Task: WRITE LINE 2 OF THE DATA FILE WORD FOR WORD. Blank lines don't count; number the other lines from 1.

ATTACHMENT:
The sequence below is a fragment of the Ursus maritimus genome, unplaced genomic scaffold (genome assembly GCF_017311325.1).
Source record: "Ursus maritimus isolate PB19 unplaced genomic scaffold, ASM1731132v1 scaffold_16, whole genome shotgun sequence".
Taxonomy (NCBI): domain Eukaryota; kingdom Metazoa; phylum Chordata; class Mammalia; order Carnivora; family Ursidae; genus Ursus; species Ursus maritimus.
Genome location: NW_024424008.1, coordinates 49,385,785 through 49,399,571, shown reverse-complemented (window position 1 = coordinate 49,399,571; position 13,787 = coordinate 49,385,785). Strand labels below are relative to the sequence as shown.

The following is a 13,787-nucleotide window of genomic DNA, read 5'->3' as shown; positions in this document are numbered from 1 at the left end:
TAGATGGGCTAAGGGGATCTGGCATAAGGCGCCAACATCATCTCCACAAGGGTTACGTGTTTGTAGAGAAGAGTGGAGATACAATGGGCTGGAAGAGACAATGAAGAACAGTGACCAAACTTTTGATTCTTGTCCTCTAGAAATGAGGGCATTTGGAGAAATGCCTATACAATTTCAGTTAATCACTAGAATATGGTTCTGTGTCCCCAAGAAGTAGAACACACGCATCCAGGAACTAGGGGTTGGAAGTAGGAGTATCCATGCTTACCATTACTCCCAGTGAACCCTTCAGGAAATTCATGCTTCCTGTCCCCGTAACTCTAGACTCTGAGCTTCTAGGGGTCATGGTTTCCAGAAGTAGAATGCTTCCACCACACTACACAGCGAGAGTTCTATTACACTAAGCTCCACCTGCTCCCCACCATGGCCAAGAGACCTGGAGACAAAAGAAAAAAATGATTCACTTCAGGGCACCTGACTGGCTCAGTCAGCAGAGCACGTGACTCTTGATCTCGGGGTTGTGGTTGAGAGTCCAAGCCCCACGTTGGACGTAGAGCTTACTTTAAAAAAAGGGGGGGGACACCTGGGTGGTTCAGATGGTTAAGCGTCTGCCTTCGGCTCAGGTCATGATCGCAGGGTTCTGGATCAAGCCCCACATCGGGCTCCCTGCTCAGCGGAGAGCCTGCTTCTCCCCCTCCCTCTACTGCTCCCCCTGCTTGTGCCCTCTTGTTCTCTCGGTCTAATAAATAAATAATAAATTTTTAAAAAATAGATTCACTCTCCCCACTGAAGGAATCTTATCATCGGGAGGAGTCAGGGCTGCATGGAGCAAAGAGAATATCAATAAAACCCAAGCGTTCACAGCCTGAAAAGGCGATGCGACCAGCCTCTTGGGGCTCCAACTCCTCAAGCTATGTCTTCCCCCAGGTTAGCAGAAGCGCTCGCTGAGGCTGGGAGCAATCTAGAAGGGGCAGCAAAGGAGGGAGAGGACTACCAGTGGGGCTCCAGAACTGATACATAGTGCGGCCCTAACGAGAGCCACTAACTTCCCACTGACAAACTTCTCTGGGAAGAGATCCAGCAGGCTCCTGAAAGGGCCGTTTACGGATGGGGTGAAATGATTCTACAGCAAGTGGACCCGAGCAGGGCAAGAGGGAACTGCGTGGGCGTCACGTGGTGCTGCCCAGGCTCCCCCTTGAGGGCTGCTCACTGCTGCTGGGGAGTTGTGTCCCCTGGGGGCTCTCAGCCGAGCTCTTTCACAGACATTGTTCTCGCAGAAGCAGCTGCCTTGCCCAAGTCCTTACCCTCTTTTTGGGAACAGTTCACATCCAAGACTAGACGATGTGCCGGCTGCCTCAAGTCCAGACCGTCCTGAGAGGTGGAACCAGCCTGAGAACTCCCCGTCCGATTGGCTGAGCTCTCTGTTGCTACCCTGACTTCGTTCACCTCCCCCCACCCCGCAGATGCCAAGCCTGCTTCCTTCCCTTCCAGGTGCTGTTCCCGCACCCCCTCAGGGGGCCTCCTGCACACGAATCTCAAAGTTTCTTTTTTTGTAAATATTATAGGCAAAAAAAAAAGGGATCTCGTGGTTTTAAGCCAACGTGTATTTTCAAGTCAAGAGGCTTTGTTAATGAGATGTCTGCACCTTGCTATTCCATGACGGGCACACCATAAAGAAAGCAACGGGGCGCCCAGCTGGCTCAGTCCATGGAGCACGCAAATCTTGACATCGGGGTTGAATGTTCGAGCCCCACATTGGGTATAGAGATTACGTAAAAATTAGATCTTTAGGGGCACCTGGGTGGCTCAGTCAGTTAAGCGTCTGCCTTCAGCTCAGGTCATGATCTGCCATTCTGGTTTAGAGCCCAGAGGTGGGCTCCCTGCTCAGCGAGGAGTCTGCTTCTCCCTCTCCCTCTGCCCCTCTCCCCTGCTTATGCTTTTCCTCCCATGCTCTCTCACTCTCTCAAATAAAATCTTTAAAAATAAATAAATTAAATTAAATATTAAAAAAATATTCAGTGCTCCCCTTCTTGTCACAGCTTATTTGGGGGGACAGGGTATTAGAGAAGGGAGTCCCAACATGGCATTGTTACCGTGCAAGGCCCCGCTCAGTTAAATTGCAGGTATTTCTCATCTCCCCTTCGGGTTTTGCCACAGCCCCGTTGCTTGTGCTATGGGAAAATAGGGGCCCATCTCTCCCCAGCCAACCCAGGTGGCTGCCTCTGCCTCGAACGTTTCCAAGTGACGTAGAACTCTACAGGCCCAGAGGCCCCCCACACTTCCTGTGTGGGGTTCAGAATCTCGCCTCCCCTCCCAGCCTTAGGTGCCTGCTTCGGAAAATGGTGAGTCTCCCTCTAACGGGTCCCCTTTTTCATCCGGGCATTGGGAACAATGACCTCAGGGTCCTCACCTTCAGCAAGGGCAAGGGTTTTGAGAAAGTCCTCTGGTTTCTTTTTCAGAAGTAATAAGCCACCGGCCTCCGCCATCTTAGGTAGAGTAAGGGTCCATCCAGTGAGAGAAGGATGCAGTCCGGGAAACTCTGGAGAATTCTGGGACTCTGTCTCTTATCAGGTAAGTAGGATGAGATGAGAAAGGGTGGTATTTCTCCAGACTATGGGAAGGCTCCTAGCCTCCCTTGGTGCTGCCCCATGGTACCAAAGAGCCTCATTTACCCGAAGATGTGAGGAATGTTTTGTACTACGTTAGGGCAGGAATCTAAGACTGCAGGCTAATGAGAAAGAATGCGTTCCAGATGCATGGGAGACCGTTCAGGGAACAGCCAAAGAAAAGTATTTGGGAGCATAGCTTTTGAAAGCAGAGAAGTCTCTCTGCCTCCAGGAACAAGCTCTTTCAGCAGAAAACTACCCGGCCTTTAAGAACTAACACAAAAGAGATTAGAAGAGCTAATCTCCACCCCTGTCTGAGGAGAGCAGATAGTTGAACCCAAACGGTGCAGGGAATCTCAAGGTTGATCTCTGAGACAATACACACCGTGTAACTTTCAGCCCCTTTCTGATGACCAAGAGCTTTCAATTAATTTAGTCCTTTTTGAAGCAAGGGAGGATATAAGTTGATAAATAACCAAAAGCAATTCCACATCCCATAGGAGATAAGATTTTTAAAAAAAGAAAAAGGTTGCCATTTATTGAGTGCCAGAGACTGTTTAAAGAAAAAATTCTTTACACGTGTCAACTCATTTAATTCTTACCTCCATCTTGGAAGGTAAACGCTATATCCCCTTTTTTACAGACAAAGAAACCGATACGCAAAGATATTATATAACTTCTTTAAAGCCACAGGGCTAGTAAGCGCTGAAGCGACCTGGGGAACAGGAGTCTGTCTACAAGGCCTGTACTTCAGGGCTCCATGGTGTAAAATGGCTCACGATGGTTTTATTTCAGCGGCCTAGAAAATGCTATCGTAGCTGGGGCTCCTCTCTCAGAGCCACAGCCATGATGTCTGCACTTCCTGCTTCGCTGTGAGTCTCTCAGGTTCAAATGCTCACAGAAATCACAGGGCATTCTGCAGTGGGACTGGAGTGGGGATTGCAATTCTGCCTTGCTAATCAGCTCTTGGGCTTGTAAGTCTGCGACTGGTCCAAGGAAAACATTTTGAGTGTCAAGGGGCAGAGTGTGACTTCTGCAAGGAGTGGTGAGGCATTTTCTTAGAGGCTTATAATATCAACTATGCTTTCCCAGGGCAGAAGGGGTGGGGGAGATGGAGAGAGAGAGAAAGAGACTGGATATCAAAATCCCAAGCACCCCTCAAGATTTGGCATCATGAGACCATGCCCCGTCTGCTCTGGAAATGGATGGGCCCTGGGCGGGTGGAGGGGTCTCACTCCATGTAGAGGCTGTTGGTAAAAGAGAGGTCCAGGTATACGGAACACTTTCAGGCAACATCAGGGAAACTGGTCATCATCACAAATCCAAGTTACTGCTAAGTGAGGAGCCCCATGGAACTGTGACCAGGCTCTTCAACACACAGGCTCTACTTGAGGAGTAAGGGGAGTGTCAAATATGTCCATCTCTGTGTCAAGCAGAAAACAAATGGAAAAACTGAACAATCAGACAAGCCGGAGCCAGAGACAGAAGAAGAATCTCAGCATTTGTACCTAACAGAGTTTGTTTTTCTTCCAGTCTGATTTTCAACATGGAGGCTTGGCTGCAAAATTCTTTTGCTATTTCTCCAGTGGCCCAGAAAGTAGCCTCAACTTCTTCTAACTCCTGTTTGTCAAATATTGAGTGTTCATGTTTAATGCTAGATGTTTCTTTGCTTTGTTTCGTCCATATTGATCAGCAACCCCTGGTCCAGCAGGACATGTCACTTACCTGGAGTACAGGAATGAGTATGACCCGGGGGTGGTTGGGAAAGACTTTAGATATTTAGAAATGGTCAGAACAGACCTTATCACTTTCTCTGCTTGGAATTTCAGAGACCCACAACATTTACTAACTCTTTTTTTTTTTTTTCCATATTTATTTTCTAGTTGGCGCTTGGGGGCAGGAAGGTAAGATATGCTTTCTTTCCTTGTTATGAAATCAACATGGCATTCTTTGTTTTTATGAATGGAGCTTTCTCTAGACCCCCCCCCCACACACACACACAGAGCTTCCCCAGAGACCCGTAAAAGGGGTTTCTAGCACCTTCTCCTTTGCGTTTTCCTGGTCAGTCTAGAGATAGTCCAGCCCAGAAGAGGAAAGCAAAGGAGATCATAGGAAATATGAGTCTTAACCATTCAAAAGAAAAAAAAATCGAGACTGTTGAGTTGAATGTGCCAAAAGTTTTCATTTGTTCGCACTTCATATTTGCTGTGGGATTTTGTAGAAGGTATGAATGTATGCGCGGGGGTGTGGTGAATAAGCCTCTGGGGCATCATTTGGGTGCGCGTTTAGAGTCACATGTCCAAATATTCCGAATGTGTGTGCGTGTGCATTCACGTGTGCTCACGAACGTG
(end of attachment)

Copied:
Source record: "Ursus maritimus isolate PB19 unplaced genomic scaffold, ASM1731132v1 scaffold_16, whole genome shotgun sequence".